5 Basic Tips for Improving your Essays

Essay writing is a skill every college student must learn and develop. Whether you’re majoring in advanced mathematics or world history, it’s impossible to make it through college without writing killer essays – or at the very least, decent ones.

In fact, many colleges won’t even let you in before sampling your essay writing skills in what they sometimes call an application essay, personal essay, or a personal message. Scholarships and grants may also request essays as part of the qualification process. Yet, many people struggle just to write the first sentence.

We’re here to help with five simple tips you can apply to take you from struggling with an introduction to wrapping up a well-written conclusion.

1. Read More. 

Reading more is one of the best ways to improve writing in any area. Reading not only improves your vocabulary, but gives you ideas of how to phrase sentences, and helps you learn what structure works best for your needs.

Avid readers also tend to be more articulate, which reflects in their writing. This in turn causes their work to sound more mature and well-written.

In addition to this, you can read to become more familiar with the topic you need to write about.

2. Use Writing Samples.

Look for samples of the kind of essays you need to write. You may find these online, from friends, past students, or even from asking your instructor. Many schools keep “best samples” on file, which illustrate what the final product of your essay should look like.

If you choose to request samples from your teacher, be sure to ask for samples on different topics from what you have been asked to write about. This deflects any suspicions of plagiarism she would otherwise have, which could cause her to scrutinize your paper more.

3. Read and Follow the Instructions.

This goes without saying, and yet many people don’t do it. Don’t attempt to write your essay off memory of what your instructor said in class. Find the assignment instructions, which usually shows how to structure the assignment and how the instructor will grade it. Follow it as closely as possible.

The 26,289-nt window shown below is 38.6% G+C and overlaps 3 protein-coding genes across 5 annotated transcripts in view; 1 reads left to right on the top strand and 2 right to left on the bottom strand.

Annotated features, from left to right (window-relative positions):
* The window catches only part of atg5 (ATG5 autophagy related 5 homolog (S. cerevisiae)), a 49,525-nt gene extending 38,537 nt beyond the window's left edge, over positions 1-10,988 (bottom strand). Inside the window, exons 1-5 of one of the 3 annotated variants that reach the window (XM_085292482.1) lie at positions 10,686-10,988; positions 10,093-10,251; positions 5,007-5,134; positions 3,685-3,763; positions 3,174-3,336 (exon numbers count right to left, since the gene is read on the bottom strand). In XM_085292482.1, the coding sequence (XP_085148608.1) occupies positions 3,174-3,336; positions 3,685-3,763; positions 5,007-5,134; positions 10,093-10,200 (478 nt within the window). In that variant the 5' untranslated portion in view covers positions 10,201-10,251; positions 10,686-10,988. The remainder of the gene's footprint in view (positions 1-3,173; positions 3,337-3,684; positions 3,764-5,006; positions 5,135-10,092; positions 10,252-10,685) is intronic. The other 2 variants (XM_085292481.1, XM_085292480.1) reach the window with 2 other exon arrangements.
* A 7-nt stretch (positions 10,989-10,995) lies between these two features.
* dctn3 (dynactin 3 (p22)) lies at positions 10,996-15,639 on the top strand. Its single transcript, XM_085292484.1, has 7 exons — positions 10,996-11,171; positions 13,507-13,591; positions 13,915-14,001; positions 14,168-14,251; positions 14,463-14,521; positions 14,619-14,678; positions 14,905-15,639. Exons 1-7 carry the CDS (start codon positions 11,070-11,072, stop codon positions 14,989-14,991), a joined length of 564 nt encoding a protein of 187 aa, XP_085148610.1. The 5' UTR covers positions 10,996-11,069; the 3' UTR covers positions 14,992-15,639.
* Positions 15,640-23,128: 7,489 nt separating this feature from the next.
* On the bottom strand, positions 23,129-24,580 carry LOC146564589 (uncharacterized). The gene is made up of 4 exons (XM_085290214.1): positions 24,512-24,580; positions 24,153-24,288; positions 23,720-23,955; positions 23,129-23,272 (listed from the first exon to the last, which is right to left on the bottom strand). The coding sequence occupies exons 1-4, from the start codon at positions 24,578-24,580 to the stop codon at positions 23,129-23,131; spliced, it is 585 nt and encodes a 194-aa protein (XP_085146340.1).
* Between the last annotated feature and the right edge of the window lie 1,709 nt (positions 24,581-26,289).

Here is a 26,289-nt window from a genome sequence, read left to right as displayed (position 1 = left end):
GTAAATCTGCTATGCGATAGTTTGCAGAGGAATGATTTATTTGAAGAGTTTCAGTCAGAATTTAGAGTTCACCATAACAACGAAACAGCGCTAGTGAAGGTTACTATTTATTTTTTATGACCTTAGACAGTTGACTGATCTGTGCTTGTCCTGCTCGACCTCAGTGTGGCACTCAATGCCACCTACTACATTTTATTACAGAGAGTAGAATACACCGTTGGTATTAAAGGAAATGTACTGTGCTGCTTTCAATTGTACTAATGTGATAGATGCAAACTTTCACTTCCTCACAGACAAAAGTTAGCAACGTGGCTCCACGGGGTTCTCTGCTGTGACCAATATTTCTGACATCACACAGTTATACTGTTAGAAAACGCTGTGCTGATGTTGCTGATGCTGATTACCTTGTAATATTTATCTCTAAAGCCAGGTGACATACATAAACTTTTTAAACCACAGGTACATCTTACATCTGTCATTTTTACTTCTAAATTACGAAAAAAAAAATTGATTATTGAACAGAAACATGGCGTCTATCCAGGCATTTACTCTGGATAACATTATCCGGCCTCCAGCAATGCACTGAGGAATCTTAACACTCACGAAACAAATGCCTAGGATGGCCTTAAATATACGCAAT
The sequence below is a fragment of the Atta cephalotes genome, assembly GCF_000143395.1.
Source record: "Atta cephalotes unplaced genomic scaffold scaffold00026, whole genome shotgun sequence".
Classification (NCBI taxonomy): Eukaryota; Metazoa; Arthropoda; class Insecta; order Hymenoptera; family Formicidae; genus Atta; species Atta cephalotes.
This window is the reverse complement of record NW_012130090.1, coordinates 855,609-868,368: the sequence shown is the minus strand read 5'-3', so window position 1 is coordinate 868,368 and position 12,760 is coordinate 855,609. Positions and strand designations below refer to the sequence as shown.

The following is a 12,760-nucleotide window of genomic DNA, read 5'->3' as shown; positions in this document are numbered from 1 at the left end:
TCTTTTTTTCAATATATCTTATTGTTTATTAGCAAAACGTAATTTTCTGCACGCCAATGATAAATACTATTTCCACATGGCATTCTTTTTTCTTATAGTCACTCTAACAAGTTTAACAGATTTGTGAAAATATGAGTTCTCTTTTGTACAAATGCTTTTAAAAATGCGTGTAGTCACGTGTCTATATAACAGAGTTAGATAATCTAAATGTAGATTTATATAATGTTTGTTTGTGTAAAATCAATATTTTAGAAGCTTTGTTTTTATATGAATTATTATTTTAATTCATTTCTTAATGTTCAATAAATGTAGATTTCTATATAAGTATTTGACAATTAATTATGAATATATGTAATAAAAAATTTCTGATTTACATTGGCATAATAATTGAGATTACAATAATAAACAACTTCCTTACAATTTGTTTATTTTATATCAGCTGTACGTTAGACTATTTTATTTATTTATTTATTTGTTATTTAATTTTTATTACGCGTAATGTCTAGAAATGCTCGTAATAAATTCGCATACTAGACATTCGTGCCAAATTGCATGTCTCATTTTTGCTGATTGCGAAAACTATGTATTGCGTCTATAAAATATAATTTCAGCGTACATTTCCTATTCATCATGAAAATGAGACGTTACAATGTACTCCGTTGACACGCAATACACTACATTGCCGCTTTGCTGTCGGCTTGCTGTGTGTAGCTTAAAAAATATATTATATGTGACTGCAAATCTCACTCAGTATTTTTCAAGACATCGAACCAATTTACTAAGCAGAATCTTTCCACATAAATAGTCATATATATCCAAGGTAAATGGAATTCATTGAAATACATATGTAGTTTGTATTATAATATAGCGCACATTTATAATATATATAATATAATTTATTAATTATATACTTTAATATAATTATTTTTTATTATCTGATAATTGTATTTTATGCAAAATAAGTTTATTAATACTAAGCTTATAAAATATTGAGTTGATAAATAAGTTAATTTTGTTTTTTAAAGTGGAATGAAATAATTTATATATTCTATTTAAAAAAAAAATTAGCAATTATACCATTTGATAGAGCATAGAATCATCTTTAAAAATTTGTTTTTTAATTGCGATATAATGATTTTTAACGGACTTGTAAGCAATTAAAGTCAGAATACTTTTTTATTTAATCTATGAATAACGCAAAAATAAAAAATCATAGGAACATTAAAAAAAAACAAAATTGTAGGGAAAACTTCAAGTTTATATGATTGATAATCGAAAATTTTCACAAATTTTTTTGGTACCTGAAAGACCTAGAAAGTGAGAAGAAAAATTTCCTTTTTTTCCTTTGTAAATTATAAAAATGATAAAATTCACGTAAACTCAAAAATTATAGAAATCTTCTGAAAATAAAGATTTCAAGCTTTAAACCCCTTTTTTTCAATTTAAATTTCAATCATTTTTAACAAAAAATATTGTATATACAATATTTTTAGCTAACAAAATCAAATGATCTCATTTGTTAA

If you didn’t get one, ask for it or write the instructions down. This is often the difference between an A or B, or a pass or fail.

4. Cite Your Sources.

Excluding most personal application essays, all essays written for college should have cited sources. Remember to check with your college and instructor to see whether they use MLA or APA for citing sources, and what version.

Don’t know what those are? Learn the basics at the Purdue OWL. Failing to give proper credit may result in accusations of plagiarism; punishment for which may range from failing the assignment to expulsion from school.

Aim for at least 3 sources for each assignment, and more if the instructor requests it.

5. Proof-Read and Edit.

Always proof-read and edit your work. No matter how amazing your essays usually are, typos happen to the best of us. Reading over will ensure you catch them before your instructor does. Many instructors subtract points for typos and grammatical errors, even when the content is accurate.

You may also ask a family friend, tutor, or even us to take a look at your work to see if you missed any typos, made any grammatical errors, and if your writing is easily understood.

Follow these easy tips to take you one step closer towards better grades and a better GPA. It won’t solve all your essay writing problems, but it’s a start in the right direction.

Send all proof-reading and editing queries to alexischateaullc@gmail.com. We look forward to hearing from you.

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About the Author

Alexis Chateau is the Founder of College Mate and Managing Director at Alexis Chateau PR. She is an activist, writer, and explorer. Follow her stories of trial and triumph at www.alexischateau.com.

***Photo Credit: College Degree 360

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7 Comments Add yours

  1. Ophie says:

    I definitely agree with this article! On citation, a professor I had used to give zero points for our papers if something wasn’t cited correctly or there were no citations.

    Reading your essay out loud can help too!

    Liked by 1 person

    1. Thank you, Ophie. Citations are definitely important, otherwise it’s plagiarism. I rarely have to cite anything on this website though. On http://www.collegemate.com sure.

      Liked by 1 person

      1. Ophie says:

        Oh yeah! Haha that’s understandable!

        And one of the most valuable tools I had in college was an online works cited generator like AutoBib. Saves so much time!

        Thank you again for this article! It’s super informative!

        Liked by 1 person

      2. I think I’ve seen my husband use that. Too bad I didn’t know it existed when I was in college.

        Thanks again for reading and commenting!

        Liked by 1 person

  2. Hi Alexis. I’ve nominated you for the sunshine bloggers award, take a look: https://alonewolfandmentalwellbeing.wordpress.com/ x

    Liked by 1 person

    1. Thank you! Gonna be really late responding to this as I’ll be traveling, but will get to it as soon as possible. Thanks again!

      Liked by 1 person

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